What makes a performance truly iconic? The word itself, though overused, is the only way to describe that unforgettable, magical thing that happens when acting, writing, costume and some kind of indefinable flair all come together to produce a character that is somehow both timeless and revolutionary. The list of performances that really deserve the label is a pretty short one. It might include the likes of Audrey Hepburn as Holly Golightly, Meryl Streep as Miranda Priestly, and Vivien Leigh as Scarlett O’Hara. After seeing Glass Onion, I am convinced that there is a new iconic performance to add to the list: Kate Hudson as Birdie Jay.

In Glass Onion: A Knives Out Mystery, Hudson has scene-stealing comedic delivery, effortless charisma, and exceptional character work. It’s a pitch-perfect performance that nails a very specific brand of rich It-girl shallowness while simultaneously hinting at an unexpected emotional nuance.  

Kate Hudson as Birdie, Leslie Odom Jr. as Lionel, and Kathryn Hahn as Claire. John Wilson/Netflix © 2022

Glass Onion, directed by Rian Johnson, is the second outing of Daniel Craig’s Benoit Blanc, the debonair detective with the Southern drawl whom we first met in 2019’s Knives Out. Like any good murder mystery franchise, the second film introduces us to a whole new cast of characters as Benoit tackles a brand new mystery. This one moves the action from the idyllic snowy woods of New England to a sun-drenched villa in Greece. When a billionaire tech mogul (Edward Norton) invites a group of well-off old friends to a murder mystery-themed weekend retreat, the fatal fun soon takes a very real turn. The invitees include a businesswoman (Janelle Monáe), a right-wing Twitch star (Dave Bautista), a famous scientist (Leslie Odom Jr.), a senator-to-be (Kathryn Hahn) and, of course, Hudson’s Birdie, a supermodel-turned-entrepreneur.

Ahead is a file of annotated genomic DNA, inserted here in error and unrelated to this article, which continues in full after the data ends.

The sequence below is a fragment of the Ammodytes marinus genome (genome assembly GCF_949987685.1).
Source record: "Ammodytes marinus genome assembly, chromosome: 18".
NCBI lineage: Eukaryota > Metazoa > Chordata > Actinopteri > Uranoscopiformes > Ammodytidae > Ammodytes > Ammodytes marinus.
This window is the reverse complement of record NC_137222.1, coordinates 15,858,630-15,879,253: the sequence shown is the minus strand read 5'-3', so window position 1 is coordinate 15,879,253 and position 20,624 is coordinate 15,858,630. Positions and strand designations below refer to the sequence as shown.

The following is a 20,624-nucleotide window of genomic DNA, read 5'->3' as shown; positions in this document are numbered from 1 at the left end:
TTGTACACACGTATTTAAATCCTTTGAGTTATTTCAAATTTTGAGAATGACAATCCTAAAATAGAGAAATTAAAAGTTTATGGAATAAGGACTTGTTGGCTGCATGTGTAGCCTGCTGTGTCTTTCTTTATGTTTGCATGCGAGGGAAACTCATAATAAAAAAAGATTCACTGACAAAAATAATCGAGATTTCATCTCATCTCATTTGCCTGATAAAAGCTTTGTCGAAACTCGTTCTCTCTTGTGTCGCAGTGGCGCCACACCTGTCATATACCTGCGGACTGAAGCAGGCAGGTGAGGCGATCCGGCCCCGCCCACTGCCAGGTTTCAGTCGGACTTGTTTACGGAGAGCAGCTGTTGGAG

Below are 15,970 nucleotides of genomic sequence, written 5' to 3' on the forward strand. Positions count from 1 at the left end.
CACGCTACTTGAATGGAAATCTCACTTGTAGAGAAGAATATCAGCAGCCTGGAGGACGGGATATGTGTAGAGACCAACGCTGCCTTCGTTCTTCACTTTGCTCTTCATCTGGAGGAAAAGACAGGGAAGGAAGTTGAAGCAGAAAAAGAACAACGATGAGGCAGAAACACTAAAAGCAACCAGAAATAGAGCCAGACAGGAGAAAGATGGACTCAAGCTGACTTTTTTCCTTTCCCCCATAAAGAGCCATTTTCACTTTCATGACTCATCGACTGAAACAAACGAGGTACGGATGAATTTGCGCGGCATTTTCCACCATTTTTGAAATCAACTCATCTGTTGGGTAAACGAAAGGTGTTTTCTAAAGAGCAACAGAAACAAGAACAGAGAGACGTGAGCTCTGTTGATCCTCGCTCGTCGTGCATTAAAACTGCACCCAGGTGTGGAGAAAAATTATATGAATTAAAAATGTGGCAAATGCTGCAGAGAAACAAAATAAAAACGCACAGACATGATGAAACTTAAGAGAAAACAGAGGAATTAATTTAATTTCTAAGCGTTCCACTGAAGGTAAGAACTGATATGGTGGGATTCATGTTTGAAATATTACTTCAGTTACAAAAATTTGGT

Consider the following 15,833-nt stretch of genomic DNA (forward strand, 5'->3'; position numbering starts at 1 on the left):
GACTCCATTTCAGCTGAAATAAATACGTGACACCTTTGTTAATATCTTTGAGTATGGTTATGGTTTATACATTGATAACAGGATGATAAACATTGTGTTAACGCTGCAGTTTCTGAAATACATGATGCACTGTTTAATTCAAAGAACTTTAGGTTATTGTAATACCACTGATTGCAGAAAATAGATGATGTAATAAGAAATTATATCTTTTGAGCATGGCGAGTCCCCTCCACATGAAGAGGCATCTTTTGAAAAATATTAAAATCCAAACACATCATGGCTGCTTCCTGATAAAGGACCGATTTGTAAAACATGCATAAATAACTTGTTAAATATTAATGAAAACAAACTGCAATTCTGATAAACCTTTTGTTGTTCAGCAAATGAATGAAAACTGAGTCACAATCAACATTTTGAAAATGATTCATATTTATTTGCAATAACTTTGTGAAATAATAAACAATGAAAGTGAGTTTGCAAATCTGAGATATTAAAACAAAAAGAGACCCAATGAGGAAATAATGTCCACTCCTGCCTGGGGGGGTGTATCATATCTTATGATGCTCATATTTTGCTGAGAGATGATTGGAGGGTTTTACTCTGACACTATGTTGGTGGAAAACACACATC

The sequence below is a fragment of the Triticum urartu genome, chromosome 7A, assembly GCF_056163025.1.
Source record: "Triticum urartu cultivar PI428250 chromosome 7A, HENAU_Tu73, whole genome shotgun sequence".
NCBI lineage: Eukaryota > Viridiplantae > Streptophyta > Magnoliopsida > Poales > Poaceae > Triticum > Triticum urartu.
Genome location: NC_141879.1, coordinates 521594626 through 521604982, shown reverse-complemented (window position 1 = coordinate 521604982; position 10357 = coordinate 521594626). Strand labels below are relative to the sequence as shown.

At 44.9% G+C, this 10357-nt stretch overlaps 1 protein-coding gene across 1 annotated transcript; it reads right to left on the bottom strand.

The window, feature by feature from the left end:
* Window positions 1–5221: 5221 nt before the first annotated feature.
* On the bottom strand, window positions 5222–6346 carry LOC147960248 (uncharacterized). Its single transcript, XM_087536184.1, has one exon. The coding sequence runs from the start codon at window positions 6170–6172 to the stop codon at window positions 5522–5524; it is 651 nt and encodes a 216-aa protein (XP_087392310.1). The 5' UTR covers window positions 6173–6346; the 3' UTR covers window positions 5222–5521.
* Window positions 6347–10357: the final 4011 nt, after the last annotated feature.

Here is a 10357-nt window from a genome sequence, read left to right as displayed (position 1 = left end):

It’s a true ensemble piece. The cast of suspects is filled with big, almost caricature-like personalities, bolstered by colorful, high-octane performances. As part of a larger ensemble, Hudson’s Birdie is rarely the center of the action for long—nevertheless, she manages to steal every scene with, say, a perfectly insensitive one liner, a killer outfit that verges on the ridiculous, or a burst of physical comedy.

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